When Kōji Suzuki’s novel Ring, the basis for whole franchises of movies on both side of the Pacific, was published in English not long ago, I commented to a friend that English-speaking audiences are now finally seeing the literary side of Japan that the Japanese themselves experience and not simply the literature they offer up to the rest of the world. There’s more to this than simply “trying to understand the Japanese psyche”, or some equally stilted pseudo-psychological explanation. The reason people want to read such things and see them translated into English—myself included—is because there’s a lot of really good work to be read there. Dozens of authors, whole genres of work, are as-yet-untapped. Translating all of that into English increases the size of its potential audience by at least an order of magnitude.
Edogawa Rampo is a case in point. For decades he was probably the most famous and influential mystery author in Japan, a country which had devoured mystery novels in translation from English but had few creators of its own. Rampo (a pen name coined from a Nipponification of Edgar Allan Poe) changed all that. He wrote grotesque psychological mysteries that were something of a genre unto themselves, and which are not only appreciated today but have been revisited endlessly as movies—Rampo Noir and Gemini, just to name two recent examples. After the Second World War and the difficulties he encountered with censorship, he actually broadened his approach instead of narrowing it; he wrote works for younger audiences, became an influential critic and exponent of mystery and detective fiction, and even managed to personally oversee a translation of a meager selection of his works into English through the venerable Charles S. Tuttle publishing house. That one volume, Japanese Tales of Mystery and Imagination, has been about all anyone has ever read of Rampo’s work in English until now.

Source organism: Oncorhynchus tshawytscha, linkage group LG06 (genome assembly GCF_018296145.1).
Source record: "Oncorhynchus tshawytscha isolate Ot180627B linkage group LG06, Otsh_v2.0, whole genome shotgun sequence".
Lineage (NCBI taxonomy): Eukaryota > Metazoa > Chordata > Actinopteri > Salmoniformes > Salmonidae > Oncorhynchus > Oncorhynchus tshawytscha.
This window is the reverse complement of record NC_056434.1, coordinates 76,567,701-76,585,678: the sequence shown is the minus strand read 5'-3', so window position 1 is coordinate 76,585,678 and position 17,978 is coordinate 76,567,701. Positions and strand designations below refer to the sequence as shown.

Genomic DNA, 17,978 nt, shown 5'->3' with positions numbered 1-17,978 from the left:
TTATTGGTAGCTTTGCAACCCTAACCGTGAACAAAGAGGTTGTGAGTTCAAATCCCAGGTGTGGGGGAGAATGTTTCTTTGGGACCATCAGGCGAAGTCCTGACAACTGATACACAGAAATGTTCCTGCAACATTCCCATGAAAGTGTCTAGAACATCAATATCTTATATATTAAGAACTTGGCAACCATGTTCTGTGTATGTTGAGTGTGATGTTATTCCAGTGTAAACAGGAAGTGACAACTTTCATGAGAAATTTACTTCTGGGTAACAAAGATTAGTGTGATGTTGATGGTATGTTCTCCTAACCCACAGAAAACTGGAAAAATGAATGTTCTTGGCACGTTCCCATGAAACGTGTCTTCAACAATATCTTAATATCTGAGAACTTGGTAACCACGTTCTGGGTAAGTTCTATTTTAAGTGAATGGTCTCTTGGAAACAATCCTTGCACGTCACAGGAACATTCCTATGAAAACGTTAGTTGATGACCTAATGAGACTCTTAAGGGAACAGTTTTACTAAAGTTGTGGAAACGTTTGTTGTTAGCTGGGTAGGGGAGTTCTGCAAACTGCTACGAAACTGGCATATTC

Black Lizard and Beast in the Shadows, published together here in one volume by Kurodahan Press, go a long way towards closing that gap. They’re two of Rampo’s best and most representative works—the former a delirious noir romp, the latter a plunge into some of the blackest places in the human spirit with only the procedural wrapping of the detective novel as an anchor for the reader. Lizard is the longer of the two, but mostly because it moves fast and has a great deal of amused byplay on the part of the writer about the goings-on—the sort of thing that you can only pull off with tongue firmly ensconced in cheek. Rampo pulls it off, and the results are just plain fun—in fact, he goes so far as to make wholly blatant references to other works in his catalog, and in the gleefully excited tone of a man only too happy to share his secrets.